For instance, The Silk Road was an online darknet market that was known for using Bitcoin (BTC) to conduct money laundering activities and illegal drug transactions. The Silk Road was shut down in 2013 by The Federal Bureau of Investigation (FBI). Another darknet marketplace known as Abraxas was closed in 2015, yet it was reported that in 2023 an entity moved 4,800 BTC – worth $144 million at the time – to a coin mixer from a wallet tied to Abraxas.
Ransomware attacks involving cryptocurrency also increased last year. According to a report from the bug bounty platform Immunefi, ransomware attacks use ransomware, which is a form of malware designed to encrypt files on a device or entire network and make them inaccessible. Ransomware groups carry out these attacks and then demand a ransom in return for returning control of those systems. The report further pointed out that the top 10 crypto ransomware attacks since 2020 have profited $69,316,140 in Bitcoin.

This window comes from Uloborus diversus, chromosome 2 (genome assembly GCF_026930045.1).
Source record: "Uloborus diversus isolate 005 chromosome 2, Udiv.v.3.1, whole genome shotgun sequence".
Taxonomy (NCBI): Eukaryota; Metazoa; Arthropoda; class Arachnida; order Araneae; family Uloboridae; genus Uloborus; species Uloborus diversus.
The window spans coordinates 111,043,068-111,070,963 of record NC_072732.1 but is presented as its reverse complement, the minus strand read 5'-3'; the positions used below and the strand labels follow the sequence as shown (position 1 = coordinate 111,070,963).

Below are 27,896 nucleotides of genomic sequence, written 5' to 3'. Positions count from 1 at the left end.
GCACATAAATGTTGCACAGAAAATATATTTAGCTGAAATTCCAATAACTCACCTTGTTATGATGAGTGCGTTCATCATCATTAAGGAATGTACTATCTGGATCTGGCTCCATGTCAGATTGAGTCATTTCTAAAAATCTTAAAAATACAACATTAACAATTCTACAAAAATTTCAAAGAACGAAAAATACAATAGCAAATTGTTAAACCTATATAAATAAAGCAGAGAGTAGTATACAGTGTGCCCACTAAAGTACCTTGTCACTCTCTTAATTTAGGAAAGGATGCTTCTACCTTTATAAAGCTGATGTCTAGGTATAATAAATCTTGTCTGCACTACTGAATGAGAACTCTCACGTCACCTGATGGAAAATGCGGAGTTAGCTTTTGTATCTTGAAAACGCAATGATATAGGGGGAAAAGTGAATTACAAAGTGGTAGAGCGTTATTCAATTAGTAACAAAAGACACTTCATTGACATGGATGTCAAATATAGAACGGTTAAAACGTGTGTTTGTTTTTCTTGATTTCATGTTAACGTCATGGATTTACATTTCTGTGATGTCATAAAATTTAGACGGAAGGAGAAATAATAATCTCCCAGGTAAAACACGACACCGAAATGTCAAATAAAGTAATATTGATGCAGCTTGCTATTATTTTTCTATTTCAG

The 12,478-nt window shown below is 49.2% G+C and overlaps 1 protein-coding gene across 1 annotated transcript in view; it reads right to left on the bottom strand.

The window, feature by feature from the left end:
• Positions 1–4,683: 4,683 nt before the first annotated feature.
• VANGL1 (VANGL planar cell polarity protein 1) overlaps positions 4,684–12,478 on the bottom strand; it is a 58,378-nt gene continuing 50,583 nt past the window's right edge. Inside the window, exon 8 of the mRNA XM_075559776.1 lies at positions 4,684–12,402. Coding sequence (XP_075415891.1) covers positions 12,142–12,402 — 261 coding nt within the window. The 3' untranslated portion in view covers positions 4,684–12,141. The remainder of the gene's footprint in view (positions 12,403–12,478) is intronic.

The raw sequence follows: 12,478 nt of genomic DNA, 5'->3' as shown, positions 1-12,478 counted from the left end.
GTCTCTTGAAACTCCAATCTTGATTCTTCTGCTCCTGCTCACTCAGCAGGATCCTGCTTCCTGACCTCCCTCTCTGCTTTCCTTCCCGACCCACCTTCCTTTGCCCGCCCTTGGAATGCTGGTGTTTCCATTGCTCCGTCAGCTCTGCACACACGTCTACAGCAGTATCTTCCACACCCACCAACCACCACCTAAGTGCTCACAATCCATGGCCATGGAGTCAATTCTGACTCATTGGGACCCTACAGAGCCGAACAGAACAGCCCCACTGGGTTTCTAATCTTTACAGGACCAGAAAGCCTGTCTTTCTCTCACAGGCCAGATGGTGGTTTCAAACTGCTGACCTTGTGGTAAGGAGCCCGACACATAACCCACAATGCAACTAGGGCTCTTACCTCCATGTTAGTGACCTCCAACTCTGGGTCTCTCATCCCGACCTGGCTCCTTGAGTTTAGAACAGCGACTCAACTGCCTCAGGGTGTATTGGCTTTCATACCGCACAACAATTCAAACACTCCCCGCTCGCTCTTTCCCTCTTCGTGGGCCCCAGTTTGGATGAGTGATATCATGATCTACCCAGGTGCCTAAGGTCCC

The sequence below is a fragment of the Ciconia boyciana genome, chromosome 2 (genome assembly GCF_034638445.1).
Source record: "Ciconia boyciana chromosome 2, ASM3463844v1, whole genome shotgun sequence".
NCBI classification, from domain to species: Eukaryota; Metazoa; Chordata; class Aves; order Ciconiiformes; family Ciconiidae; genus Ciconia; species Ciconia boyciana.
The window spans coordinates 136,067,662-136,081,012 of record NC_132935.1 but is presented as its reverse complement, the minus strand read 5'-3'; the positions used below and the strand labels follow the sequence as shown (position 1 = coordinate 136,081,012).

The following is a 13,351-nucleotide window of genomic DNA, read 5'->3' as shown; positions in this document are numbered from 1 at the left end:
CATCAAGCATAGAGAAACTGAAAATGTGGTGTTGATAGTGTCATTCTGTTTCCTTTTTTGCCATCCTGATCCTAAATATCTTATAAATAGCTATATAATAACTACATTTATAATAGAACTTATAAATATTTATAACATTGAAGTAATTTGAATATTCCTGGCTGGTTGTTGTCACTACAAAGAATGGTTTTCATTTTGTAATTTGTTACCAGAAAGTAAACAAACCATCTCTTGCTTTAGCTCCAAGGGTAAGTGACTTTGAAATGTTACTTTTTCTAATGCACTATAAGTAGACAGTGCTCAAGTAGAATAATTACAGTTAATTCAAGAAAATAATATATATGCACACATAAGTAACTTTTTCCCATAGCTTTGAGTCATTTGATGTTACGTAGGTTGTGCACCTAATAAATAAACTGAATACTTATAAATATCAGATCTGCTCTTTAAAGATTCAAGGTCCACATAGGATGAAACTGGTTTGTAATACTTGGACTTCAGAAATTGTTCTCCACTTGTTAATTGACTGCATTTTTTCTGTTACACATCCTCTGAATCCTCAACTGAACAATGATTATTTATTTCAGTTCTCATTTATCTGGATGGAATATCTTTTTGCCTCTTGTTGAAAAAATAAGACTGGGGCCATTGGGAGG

Nir Duan, chief executive officer of Sayfer – a blockchain cybersecurity company – told Cryptonews that this is primarily due to a surge in malware-as-a-service (MaaS). He said:
“Today, you don’t need to be a developer or coder to hack a system, as these services can be bought. You can simply purchase the infrastructure, send an organization’s employees a phishing email, and hope for a slip-up that grants you access. The only responsibility left for a bad actor is the negotiation.”
According to Duan, an example of this could involve phishing-as-a-service infrastructure. “This service allows individuals to purchase a counterfeit website that imitates a legitimate cryptocurrency exchange. The individual then entices people to deposit money using various tactics, such as pig butchering or romance scams, before disappearing with the funds,” he said.